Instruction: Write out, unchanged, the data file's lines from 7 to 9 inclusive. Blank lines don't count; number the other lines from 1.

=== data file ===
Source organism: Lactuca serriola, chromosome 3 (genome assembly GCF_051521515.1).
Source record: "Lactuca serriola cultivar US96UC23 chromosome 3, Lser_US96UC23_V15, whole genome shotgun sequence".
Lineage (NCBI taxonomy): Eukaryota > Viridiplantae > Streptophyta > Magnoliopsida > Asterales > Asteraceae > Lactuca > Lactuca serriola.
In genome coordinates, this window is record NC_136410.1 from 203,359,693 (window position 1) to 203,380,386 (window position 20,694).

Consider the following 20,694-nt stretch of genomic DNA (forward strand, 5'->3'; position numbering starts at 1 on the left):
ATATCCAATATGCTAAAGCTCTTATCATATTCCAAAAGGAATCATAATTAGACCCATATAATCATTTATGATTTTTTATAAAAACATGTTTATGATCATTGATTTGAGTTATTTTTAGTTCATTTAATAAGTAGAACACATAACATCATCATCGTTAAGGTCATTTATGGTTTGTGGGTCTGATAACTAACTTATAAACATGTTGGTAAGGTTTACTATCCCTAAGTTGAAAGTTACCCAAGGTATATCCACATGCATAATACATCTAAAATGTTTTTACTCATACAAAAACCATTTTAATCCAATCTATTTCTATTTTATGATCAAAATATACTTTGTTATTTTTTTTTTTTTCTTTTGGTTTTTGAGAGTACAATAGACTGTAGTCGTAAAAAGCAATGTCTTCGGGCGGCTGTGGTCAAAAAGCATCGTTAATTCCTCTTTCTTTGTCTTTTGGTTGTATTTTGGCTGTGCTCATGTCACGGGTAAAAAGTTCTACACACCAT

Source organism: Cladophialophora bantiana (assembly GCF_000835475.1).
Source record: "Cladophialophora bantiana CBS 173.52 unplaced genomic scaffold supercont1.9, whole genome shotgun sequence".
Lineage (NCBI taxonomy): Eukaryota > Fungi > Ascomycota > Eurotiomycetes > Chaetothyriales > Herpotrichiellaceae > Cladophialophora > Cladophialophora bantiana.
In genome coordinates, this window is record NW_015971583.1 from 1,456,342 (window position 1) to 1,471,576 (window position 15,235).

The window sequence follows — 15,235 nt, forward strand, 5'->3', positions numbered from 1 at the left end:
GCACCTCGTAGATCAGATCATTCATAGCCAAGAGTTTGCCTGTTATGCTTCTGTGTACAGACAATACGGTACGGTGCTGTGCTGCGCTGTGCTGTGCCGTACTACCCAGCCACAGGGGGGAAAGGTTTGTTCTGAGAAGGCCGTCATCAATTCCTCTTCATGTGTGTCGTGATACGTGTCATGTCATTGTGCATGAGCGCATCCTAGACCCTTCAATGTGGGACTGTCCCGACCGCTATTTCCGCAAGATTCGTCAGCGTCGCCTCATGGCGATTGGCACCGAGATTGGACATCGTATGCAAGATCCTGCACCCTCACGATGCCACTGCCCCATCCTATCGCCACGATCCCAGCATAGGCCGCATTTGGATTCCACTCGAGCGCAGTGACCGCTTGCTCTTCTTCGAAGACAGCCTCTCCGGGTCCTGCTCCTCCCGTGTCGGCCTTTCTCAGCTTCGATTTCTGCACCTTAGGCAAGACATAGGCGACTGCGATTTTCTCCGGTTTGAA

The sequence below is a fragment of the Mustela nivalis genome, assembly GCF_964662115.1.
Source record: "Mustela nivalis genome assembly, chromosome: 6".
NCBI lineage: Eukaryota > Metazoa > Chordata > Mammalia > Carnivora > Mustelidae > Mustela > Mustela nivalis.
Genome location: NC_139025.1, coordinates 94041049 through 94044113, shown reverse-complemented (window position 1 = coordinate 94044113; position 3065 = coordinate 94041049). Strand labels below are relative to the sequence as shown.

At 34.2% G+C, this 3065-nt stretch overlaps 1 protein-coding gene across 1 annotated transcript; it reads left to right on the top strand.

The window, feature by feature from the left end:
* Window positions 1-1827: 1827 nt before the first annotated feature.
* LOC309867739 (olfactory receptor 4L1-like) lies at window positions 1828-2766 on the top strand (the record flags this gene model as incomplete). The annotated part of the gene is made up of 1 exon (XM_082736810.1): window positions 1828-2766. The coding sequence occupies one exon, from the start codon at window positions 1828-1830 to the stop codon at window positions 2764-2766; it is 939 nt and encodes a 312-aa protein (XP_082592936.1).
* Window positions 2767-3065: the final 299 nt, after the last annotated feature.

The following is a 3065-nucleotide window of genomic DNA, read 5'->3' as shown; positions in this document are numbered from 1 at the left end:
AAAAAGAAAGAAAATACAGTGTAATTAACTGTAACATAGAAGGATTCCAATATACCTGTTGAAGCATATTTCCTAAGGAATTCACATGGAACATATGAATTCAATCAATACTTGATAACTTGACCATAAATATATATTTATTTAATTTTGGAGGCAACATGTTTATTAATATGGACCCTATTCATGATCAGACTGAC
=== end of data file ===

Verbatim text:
Source organism: Cladophialophora bantiana (assembly GCF_000835475.1).
Source record: "Cladophialophora bantiana CBS 173.52 unplaced genomic scaffold supercont1.9, whole genome shotgun sequence".
Lineage (NCBI taxonomy): Eukaryota > Fungi > Ascomycota > Eurotiomycetes > Chaetothyriales > Herpotrichiellaceae > Cladophialophora > Cladophialophora bantiana.